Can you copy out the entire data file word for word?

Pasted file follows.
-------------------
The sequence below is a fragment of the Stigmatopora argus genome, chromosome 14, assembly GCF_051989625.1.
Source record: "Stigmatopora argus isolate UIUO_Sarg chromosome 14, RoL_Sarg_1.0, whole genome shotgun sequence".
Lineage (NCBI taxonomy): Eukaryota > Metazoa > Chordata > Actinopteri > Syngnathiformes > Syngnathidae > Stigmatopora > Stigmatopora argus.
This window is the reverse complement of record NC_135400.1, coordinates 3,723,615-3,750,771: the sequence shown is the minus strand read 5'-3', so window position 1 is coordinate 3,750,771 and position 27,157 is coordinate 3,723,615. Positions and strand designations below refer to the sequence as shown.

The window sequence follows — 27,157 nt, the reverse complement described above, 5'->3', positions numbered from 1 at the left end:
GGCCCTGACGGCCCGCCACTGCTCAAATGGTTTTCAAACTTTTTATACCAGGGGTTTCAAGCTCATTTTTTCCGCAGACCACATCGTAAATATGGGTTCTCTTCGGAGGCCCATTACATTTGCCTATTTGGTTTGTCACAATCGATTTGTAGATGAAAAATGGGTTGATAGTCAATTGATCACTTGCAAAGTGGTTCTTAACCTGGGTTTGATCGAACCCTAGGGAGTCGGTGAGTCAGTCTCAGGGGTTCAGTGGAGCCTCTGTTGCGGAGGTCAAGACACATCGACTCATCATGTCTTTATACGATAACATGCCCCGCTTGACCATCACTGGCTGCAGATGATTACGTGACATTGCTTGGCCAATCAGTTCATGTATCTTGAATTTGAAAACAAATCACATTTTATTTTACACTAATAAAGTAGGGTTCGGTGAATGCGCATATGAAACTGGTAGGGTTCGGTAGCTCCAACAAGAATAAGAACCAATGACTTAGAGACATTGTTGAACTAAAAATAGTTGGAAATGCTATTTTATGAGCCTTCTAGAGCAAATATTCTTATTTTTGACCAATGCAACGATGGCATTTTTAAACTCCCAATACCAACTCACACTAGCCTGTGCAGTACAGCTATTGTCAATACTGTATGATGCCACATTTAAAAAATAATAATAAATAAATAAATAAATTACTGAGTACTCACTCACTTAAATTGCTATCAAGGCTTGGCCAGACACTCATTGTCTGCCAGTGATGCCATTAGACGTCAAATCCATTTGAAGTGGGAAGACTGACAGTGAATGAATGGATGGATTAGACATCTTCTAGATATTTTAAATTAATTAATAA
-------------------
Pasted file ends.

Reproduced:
The sequence below is a fragment of the Stigmatopora argus genome, chromosome 14, assembly GCF_051989625.1.
Source record: "Stigmatopora argus isolate UIUO_Sarg chromosome 14, RoL_Sarg_1.0, whole genome shotgun sequence".
Lineage (NCBI taxonomy): Eukaryota > Metazoa > Chordata > Actinopteri > Syngnathiformes > Syngnathidae > Stigmatopora > Stigmatopora argus.
This window is the reverse complement of record NC_135400.1, coordinates 3,723,615-3,750,771: the sequence shown is the minus strand read 5'-3', so window position 1 is coordinate 3,750,771 and position 27,157 is coordinate 3,723,615. Positions and strand designations below refer to the sequence as shown.

The window sequence follows — 27,157 nt, the reverse complement described above, 5'->3', positions numbered from 1 at the left end:
GGCCCTGACGGCCCGCCACTGCTCAAATGGTTTTCAAACTTTTTATACCAGGGGTTTCAAGCTCATTTTTTCCGCAGACCACATCGTAAATATGGGTTCTCTTCGGAGGCCCATTACATTTGCCTATTTGGTTTGTCACAATCGATTTGTAGATGAAAAATGGGTTGATAGTCAATTGATCACTTGCAAAGTGGTTCTTAACCTGGGTTTGATCGAACCCTAGGGAGTCGGTGAGTCAGTCTCAGGGGTTCAGTGGAGCCTCTGTTGCGGAGGTCAAGACACATCGACTCATCATGTCTTTATACGATAACATGCCCCGCTTGACCATCACTGGCTGCAGATGATTACGTGACATTGCTTGGCCAATCAGTTCATGTATCTTGAATTTGAAAACAAATCACATTTTATTTTACACTAATAAAGTAGGGTTCGGTGAATGCGCATATGAAACTGGTAGGGTTCGGTAGCTCCAACAAGAATAAGAACCAATGACTTAGAGACATTGTTGAACTAAAAATAGTTGGAAATGCTATTTTATGAGCCTTCTAGAGCAAATATTCTTATTTTTGACCAATGCAACGATGGCATTTTTAAACTCCCAATACCAACTCACACTAGCCTGTGCAGTACAGCTATTGTCAATACTGTATGATGCCACATTTAAAAAATAATAATAAATAAATAAATAAATTACTGAGTACTCACTCACTTAAATTGCTATCAAGGCTTGGCCAGACACTCATTGTCTGCCAGTGATGCCATTAGACGTCAAATCCATTTGAAGTGGGAAGACTGACAGTGAATGAATGGATGGATTAGACATCTTCTAGATATTTTAAATTAATTAATAA